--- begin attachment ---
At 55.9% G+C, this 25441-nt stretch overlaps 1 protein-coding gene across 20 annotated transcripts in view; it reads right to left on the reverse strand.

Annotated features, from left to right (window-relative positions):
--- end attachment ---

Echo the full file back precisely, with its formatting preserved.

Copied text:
At 55.9% G+C, this 25441-nt stretch overlaps 1 protein-coding gene across 20 annotated transcripts in view; it reads right to left on the reverse strand.

Annotated features, from left to right (window-relative positions):